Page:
Same mandibular permanent molar 48 months after stepwise excavation and indirect pulp treatment. The tooth was asymptomatic and the radiograph showed no pathology
4.4.3 Partial (Incomplete) Caries Excavation
The third type of caries excavation is termed partial or incomplete excavation involving one appointment removal of the peripheral decay but intentionally leaving the deepest caries in place to avoid a pulp exposure. An indirect pulp treatment is then completed (Fig. 4.5).
Preoperative view (left) and radiograph (center) of a mandibular left second primary molar with deep dentinal caries. View of the partial excavation showing peripheral caries removed but the deeper caries is left in place (right). An indirect pulp treatment was then performed
Partial excavation omits the reentry and second excavation done in SW by sealing off the caries with a final restoration placed at the same appointment  (Fig. 4.6).
Same second primary molar as Fig. 4.5 treated in one appointment showing a resin-modified glass ionomer base used as the IPT medicament (left) and then cementation of the steel crown with glass ionomer cement (center). The radiograph (right) shows the tooth 18 months later without history of pain, normal soft tissue, and no pathology
Partial excavation attempts to shift the microbial balance within the affected dentin to promote dentin remineralization and arrest the carious lesion . Maltz et al. [23, 24] published the results of one randomized controlled trial (RCT) comparing stepwise to partial excavation in 299 permanent molars in two time frames. The results of the 2- and 3-year follow-up showed significantly higher success rates of one appointment partial caries excavation compared with SW (96 % and 91 % compared with 81 % and 61 % after 2 years and 3 years, respectively). Maltz et al. speculated on why stepwise excavation success was only 61 % after 3 years . The authors felt some SW patients did not return for the final excavation and restoration in 1–2 months, and the success rate in these patients was very low (13 %). Patients treated with SW that had a final excavation and permanent restoration had survival rates not statistically different from those of partial excavation (88 % with SW vs. 91 % partial excavation) .
4.4.4 No Caries Excavation
The last form of caries treatment has been reported in primary teeth. It involves no drilling or excavation of any caries and would be termed no caries excavation. A steel crown to seal the caries and stop its progress is used . The technique is termed the Hall technique (named after Norma Hall, a Scottish dentist) and presumes that sealing the infected and affected dentin from microleakage will arrest the caries [25, 26]. There have been published reports testing the Hall technique success versus conventional restorations [27, 28]. Ludwig et al.  reported in a retrospective study that 65 of 67 steel crowns placed using the Hall technique were successful after a meantime of 15 months. In an RCT report after 12 months, the Hall technique crowns were significantly better (p = 0.002) than using conventional complete excavation and a compomer restoration . Whether the Hall technique is indicated for use in teeth with deep dentinal caries is yet unknown. In a 10-year prospective study , frank carious lesions in permanent teeth that extended radiographically into less than half the dentin were sealed. No caries excavation was done, and the caries was sealed in place with a self-setting occlusal sealant. The report showed arrest of the lesions over 10 years if the occlusal sealant stayed intact. The study’s purpose was not intended to promote leaving caries unexcavated, but to show if caries was sealed in place by a sealant, it would not progress .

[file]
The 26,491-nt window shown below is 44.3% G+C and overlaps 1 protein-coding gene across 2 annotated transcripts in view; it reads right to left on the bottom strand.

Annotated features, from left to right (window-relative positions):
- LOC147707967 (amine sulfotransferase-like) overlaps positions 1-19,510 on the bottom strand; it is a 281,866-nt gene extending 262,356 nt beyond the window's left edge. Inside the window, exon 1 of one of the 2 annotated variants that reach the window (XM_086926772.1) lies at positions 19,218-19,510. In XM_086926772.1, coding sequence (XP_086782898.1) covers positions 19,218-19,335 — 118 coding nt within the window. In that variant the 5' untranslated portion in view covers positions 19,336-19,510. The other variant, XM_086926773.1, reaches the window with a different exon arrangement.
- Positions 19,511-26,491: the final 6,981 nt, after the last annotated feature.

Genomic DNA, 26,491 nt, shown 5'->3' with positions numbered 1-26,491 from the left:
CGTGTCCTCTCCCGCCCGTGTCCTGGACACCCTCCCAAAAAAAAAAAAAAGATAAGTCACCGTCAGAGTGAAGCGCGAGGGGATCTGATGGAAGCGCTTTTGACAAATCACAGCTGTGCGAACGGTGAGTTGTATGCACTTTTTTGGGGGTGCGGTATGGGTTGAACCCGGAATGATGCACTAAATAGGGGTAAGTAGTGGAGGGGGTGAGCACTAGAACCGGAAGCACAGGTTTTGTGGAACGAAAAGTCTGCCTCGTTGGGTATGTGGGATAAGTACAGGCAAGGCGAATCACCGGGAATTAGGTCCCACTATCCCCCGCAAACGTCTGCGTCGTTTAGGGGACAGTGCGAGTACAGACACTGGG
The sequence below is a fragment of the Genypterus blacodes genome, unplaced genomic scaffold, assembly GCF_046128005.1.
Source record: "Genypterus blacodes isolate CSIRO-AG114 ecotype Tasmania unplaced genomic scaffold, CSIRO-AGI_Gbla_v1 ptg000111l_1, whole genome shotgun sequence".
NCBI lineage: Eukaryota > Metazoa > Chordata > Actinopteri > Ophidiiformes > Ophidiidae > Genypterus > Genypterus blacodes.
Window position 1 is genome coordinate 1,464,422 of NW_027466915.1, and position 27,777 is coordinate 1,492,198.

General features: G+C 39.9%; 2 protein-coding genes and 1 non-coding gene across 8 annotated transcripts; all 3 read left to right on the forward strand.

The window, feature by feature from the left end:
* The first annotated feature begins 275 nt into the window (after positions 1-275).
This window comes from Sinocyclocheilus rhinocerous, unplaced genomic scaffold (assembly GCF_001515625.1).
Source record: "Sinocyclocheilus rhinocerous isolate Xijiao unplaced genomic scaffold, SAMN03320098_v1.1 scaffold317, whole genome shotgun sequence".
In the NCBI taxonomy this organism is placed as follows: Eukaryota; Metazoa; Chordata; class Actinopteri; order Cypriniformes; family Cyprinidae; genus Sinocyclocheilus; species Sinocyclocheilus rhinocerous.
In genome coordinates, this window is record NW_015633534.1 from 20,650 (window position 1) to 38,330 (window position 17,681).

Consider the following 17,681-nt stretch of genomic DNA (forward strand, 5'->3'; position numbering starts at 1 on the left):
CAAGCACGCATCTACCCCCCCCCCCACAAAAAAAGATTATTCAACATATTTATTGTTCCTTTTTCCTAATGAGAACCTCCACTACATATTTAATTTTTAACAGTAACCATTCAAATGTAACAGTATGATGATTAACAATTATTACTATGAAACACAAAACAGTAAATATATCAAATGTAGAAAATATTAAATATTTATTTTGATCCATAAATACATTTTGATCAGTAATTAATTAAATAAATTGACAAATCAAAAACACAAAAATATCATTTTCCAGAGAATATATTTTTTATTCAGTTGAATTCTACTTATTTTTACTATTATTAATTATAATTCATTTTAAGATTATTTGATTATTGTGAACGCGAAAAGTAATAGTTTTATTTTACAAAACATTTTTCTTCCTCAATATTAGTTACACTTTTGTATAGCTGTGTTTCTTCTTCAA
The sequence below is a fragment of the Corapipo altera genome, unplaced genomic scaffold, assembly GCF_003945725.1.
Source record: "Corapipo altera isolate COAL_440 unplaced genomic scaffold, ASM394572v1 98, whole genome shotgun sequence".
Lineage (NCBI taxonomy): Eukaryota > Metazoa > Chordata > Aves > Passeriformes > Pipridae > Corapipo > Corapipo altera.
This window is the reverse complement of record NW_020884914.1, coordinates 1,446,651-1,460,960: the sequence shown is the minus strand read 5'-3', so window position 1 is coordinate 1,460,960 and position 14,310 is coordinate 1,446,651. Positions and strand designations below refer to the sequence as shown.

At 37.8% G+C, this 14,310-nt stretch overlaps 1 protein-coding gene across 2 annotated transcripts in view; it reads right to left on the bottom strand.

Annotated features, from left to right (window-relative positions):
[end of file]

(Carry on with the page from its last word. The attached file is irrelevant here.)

4.5 Indirect Pulp Treatment (IPT)
IPT is a vital pulp treatment where the deepest caries is left unexcavated to avoid causing a pulp exposure due to caries excavation. IPT is indicated for primary and permanent teeth . IPT involves two major suppositions for its success: correctly diagnosing that the pulp is vital and placing a final restoration that prevents microleakage [1, 30]. Reaching the correct pulpal diagnosis in primary teeth will be discussed in detail in Sect. 4.6. Preventing microleakage can be achieved through the use of immediate steel crown placement or a well-bonded composite restoration [31, 32].
4.5.1 Indirect Pulp Treatment Procedure
The IPT procedure is normally done in one appointment but can be done as a modification of the SW procedure in two visits. An IPT begins with removal of the superficial infected dentin using a high-speed water-cooled bur . First, the decay in the periphery of the lesion is excavated completely using slow-speed burs such as #4 or #6. Using the same slow-speed bur, partial excavation of superficial decay on the pulpal floor is done, leaving some decay and not exposing the pulp . Using an excavator for the pulpal floor, excavation may remove large pieces of dentin, which can result in a pulp exposure. The amount of decay remaining appears not to be critical, as dentin remineralization occurs irrespective of the amount of decay remaining [34, 35]. The decay remaining is mostly affected dentin. It may appear moist and soft or dark and leathery, but the dentin color and consistency are not critical to IPT success. If a biological seal is created with a final restoration, the remaining bacteria in the dentin are believed to be nonviable, and the affected dentin will remineralize and become harder [20, 34]. A steel crown or a well-bonded composite resin will prevent any microleakage and maximize the likelihood of success (Fig. 4.7).